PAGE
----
Throughout the land of Egypt that night, the blood a lamb without blemish was painted on the door posts and lintels in such a way that the brushstrokes resembled a cross. 
As the angel of death began to strike down the firstborn of Egypt, all of those who believed the words of d’s servant and took refuge under the blood of the lamb were spared-- and every one of the firstborn who did not take refuge under the blood died. 
All of those whom God threatened to punish were struck down because they were not found under the blood of the lamb.  That same lamb fed all the people who found refuge under his blood as a real token that they were part of the people who were saved.
So it was on the night when our Lord gathered in the upper room to institute the Sacrament of the Altar and so it is this night when we gather here to receive the meal of our Lord’s body and blood.
From sin and death we take refuge under the shed blood of our Lord Jesus Christ. 
There is not the smallest part of our Lord’s life that he did not offer upon the cross-- and pour out into death-- and place into our hands and mouth tonight.  He withheld nothing from us
That same sacrifice—offered up outside the walls of Jerusalem—he places into our hands and mouths tonight to assure us that we are a part of those who are protected by his sacrifice from sin and death—and provided for in our journey to the promised land of heaven.
In this manner you shall eat it: with your belt fastened, your sandals on your feet, and your staff in your hand. And you shall eat it in haste. It is the Lord's Passover. For I will pass through the land of Egypt that night, and I will strike all the firstborn in the land of Egypt, both man and beast; and on all the gods of Egypt I will execute judgments: I am the Lord. The blood shall be a sign for you, on the houses where you are. And when I see the blood, I will pass over you, and no plague will befall you to destroy you, when I strike the land of Egypt. “This day shall be for you a memorial day, and you shall keep it as a feast to the Lord; throughout your generations, as a statute forever, you shall keep it as a feast.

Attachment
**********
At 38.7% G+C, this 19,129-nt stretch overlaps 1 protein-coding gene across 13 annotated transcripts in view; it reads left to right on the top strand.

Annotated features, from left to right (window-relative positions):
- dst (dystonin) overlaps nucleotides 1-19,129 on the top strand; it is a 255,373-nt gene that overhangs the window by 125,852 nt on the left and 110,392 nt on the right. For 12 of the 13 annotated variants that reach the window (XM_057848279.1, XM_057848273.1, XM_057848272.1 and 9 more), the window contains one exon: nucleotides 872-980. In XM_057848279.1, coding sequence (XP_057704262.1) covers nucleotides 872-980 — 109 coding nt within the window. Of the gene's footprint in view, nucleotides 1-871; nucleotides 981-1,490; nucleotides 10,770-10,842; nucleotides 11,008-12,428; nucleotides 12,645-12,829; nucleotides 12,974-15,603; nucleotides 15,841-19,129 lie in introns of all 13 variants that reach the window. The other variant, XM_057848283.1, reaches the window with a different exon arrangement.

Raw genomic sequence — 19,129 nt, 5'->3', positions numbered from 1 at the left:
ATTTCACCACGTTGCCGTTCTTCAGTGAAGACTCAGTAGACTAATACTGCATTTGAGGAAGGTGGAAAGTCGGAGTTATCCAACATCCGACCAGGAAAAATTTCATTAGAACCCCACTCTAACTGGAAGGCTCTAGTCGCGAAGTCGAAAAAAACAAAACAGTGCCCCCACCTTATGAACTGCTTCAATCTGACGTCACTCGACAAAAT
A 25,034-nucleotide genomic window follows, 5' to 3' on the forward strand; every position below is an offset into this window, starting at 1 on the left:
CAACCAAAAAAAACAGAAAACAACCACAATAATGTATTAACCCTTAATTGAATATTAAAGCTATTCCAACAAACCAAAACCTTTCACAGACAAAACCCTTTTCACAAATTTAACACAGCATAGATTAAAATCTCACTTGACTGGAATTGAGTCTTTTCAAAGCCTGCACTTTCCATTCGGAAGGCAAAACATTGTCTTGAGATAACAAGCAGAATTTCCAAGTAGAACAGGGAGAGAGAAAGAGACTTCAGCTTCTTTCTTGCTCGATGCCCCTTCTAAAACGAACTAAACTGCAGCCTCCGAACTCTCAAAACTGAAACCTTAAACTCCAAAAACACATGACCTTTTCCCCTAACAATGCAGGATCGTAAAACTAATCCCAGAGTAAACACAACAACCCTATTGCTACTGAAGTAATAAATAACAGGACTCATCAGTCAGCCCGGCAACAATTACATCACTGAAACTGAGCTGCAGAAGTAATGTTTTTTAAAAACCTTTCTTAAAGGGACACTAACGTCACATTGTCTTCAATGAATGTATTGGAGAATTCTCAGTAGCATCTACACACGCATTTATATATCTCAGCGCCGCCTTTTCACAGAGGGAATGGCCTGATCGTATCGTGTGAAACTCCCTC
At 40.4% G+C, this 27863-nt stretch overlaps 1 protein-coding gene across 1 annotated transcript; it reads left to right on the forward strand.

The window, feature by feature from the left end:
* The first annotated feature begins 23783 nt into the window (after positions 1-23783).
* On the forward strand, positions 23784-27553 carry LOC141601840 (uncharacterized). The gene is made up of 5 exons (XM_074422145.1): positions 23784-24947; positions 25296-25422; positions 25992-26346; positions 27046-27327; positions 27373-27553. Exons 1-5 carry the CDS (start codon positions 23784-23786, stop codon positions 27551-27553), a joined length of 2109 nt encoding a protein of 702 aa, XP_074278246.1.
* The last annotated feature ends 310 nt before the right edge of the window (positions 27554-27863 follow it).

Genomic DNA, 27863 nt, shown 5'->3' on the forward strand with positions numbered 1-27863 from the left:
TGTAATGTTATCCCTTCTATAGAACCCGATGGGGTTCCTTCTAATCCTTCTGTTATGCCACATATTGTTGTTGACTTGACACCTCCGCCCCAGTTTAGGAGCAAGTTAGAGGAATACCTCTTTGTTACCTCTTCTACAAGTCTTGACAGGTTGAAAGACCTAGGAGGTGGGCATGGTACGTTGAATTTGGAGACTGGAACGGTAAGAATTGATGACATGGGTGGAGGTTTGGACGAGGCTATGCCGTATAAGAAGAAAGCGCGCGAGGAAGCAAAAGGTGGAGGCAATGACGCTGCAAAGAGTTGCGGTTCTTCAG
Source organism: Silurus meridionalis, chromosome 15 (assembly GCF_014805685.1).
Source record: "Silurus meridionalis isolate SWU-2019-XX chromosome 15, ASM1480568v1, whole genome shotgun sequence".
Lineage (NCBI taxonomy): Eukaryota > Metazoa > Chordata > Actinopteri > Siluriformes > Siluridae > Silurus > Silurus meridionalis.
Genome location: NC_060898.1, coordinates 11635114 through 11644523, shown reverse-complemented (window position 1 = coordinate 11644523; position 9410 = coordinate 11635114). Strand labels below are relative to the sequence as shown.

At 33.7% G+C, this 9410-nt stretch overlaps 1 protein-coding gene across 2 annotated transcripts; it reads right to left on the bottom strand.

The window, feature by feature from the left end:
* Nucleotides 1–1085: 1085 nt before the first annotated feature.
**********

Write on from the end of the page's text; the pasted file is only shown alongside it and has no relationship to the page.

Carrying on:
The sacrifice of the unblemished lambs and the shedding of their blood meant one thing for the children of Israel:  freedom!  No longer would they live and die in slavery.  No longer would their children have no hope and no future.  No longer would they be subject to a master who cared only for their destruction. 
They were the children of God who saved them and protected them and delivered them by the shedding of blood-- and they were to eat the fruit of that saving work in the flesh of the lamb who died to protect them from the wrath of God and the angel of death.
Everything about the meal that night spoke of the freedom that was at hand—the bread without yeast, their dress for travel, and the complete consumption of the meal.  All of this a sign that, set free from slavery, they would go forth in that moment as God’s redeemed people, headed to the Promised Land, protected and provided for by their same Savior God.
So it is for us here tonight.  Jesus Christ was that lamb without blemish who was sacrificed for us.  His shed blood on the cross is painted upon us as we are marked with the cross in Holy Baptism and buried and raised with Christ.  And from that night to this very moment, the wrath of God passes over all of those take refuge in that sacrifice.
That lamb offered upon the cross, whose blood was shed, God still provides as a meal for his pilgrim people.  We are free!  We are forgiven!  But we are not yet home and so we eat this meal knowing that we must leave this place and travel through the wilderness of this world to the Promised Land. 
As we take refuge in the blood of the Lamb, we have God’s own promise that he will protect us and provide for us just as he always has and so that we might strengthened in this faith he calls upon us to gather together --and remember what he has done for us-- and tell the story of his saving love-- and partake of the flesh and blood that is our refuge.  Amen.

Friday, March 23, 2018

Jesus Is Our King

Matthew 21:1-9 During the Lenten season our focus as Christians is especially on the works of Jesus in his suffering and death and resurrection for our salvation. 
We rejoice in the Good News we heard in our epistle lesson, that Jesus “humbled himself by becoming obedient to the point of death, even death on a cross”.  We recognize that this is the central teaching of all of Holy Scripture.  We remember that it is the doctrine upon which the church stands or falls.